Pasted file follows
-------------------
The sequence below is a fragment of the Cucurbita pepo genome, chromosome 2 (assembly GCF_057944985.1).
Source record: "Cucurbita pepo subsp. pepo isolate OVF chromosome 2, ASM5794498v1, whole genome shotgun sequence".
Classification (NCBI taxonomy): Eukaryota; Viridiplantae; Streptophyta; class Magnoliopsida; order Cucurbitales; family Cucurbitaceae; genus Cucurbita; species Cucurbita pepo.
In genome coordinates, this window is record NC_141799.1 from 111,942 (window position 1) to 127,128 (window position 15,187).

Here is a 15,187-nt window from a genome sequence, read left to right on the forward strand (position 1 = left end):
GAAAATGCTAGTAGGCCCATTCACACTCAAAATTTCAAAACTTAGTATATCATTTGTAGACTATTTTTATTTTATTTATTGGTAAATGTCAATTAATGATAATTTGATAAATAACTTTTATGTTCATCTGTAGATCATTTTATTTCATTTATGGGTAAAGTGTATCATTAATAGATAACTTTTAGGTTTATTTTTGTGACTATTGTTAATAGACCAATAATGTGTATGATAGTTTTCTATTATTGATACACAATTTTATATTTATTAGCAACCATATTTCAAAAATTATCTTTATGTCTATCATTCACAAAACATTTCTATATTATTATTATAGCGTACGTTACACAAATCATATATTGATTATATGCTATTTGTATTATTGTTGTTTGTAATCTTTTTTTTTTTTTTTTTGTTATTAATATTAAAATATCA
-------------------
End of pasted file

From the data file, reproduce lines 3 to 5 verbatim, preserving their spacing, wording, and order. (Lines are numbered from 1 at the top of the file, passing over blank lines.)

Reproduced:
Classification (NCBI taxonomy): Eukaryota; Viridiplantae; Streptophyta; class Magnoliopsida; order Cucurbitales; family Cucurbitaceae; genus Cucurbita; species Cucurbita pepo.
In genome coordinates, this window is record NC_141799.1 from 111,942 (window position 1) to 127,128 (window position 15,187).

Here is a 15,187-nt window from a genome sequence, read left to right on the forward strand (position 1 = left end):